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How Swedes Celebrate Light at the Darkest Time of the Year

Daniel Hautzinger
St. Lucia Festival of Lights

Every December 13, in towns across Sweden (and in Andersonville, Chicago’s main Swedish enclave), a girl dons a white robe, ties a red sash around her waist, and balances a wreath adorned with lighted candles on her head to lead a procession and sing a song in celebration of the feast of Saint Lucia. At this darkest time of the year, just before the winter solstice, the Lucia festival is a source of light and good cheer in the Scandinavian countries.

Surprisingly, the subject of this Scandinavian feast day came not from this region, but from Sicily. Born in the late third century, Lucia is the patron saint of the blind and is associated with light, right down to her name (Lucia derives from “lux,” the Latin word for light). The tradition of a candle wreath as a coronet comes from a story in which Lucia brought supplies to persecuted Christians hiding in catacombs; to light her way through the gloom, she attached candles to a wreath and wore it on her head.

The Saint Lucia Festival was first celebrated publicly in Stockholm in 1927, although it has somewhat obscure roots in earlier 18th and 19th century local traditions. It is now a vital part of winter across Sweden. Communities choose a girl to represent Lucia, who is joined in her procession by other girls and by boys wearing white, who all sing Christmas carols together. The Lucia often hands out pepparkakor, or thin ginger cookies (try a recipe from PBS Food), while families enjoy Lusekatt, or saffron buns (Passport members can watch Mary Berry and Paul Hollywood of The Great British Baking Show make the buns on their Christmas Masterclass). Afterward, you might enjoy a smorgasbord.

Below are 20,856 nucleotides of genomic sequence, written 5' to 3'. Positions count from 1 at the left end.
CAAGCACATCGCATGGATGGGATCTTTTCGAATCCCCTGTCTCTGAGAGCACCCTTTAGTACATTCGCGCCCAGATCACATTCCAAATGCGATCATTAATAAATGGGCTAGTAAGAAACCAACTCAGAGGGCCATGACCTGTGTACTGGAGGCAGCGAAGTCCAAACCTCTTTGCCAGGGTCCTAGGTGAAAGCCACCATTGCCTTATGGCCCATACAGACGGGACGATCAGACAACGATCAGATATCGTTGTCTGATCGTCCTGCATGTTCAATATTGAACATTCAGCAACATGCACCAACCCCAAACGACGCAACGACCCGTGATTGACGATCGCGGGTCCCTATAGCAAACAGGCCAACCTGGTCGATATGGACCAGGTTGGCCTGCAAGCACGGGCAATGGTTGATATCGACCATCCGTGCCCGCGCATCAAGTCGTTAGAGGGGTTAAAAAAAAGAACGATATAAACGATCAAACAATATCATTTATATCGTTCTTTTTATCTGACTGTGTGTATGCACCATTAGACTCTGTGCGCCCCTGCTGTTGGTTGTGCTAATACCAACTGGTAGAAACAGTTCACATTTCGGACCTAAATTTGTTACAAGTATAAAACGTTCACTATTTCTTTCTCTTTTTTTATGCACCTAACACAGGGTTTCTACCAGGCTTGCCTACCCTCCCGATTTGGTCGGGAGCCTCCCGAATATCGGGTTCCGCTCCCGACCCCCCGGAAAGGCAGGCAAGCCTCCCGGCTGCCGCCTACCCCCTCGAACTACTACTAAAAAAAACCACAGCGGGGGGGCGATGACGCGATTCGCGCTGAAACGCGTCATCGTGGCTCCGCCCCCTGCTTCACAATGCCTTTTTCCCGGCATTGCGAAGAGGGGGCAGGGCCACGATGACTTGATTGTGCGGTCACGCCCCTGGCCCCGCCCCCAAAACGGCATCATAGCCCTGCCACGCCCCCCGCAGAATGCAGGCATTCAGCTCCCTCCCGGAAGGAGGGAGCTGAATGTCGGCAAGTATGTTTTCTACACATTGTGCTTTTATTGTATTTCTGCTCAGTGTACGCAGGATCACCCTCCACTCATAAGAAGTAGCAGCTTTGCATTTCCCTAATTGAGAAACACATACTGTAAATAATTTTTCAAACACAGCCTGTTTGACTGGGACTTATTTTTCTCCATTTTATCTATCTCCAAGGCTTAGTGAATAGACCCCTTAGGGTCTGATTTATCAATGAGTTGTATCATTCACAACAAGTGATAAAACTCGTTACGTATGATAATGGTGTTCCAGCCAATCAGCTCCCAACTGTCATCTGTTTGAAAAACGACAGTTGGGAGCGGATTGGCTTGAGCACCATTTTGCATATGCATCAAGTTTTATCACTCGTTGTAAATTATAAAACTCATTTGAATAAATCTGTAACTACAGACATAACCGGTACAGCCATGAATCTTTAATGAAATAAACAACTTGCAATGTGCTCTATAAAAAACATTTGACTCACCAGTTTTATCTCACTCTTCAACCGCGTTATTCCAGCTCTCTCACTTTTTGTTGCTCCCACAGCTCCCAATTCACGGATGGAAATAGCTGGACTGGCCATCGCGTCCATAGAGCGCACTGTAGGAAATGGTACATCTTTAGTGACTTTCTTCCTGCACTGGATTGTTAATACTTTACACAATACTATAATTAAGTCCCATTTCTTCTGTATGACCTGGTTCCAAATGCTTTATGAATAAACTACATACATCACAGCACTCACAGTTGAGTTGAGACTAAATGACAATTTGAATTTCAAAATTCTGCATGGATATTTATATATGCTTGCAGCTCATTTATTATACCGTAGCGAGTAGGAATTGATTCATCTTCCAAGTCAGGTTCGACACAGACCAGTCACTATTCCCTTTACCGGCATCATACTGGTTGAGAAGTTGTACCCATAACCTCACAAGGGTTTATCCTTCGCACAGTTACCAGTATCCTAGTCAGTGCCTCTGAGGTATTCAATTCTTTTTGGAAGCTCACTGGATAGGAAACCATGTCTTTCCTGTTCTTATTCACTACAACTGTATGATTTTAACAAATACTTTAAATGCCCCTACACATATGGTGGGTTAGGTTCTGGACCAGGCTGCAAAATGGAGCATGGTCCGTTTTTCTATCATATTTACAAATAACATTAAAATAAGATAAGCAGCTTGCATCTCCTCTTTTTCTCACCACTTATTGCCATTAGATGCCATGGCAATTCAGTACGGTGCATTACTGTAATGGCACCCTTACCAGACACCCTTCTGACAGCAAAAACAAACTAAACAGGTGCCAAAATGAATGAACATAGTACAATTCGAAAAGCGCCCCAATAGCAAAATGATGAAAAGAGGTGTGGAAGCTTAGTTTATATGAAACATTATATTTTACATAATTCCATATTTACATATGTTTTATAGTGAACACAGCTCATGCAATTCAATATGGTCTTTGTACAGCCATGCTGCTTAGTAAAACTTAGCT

Pepparkakor, Swedish ginger cookies. Photo: PBS FoodPepparkakor, Swedish ginger cookies. Photo: PBS Food

Given the relatively recent establishment of Saint Lucia Day as a Swedish tradition, it is likely that the first Swedes in Chicago did not celebrate it. The first Swedish immigrants began coming to Chicago soon after it was established, in the mid-1800s. Many merely came through the city on the way to establishing farms elsewhere in the Midwest, but, beginning in 1846, some began to settle here as well. The Swedish community grew slowly, but by 1870 Chicago had the largest Swedish population of anywhere in the United States, and over the following decade the Swedish population in Chicago doubled.

Swedes lived in three main neighborhoods in Chicago: in “Swede Town,” what is now River North; south of the city in Douglas and Armour Square (many worked in the stockyards); and west in North Lawndale. After the Great Fire of 1871, Swedes played a major role in rebuilding the city as carpenters and also tree planters: Peterson Avenue is named after an immigrant who grew more than half the trees planted in the city after the Fire. The Swedish population continued to explode over the next few decades, so that by 1930 more than 200,000 Chicagoans were Swedish. (By 1910, one-fifth of all people born in Sweden lived in the United States. The only other countries to lose more people to America at the time were Norway and Ireland.)

By 1930, too, Swedes had moved farther away from the city center, establishing the neighborhoods we now think of as Swedish: Andersonville and North Park, as well as others no longer associated with Swedes, such as Austin, Belmont Cragin, and Lake View. At this peak of the Swedish presence in Chicago – at the turn of the century, the only city in the world with more Swedes was Stockholm – Saint Lucia celebrations almost certainly made their way to the city, and are continued today in Andersonville, where you can join a Lucia procession, sing Christmas songs, and enjoy some delicious pepparkakor.

And if you’re a Nobel Prize winner? You’ll probably experience some celebrations: since the Prize ceremony takes place only a few days before the feast day in Stockholm, the winners are traditionally greeted in their hotel rooms by a singing procession.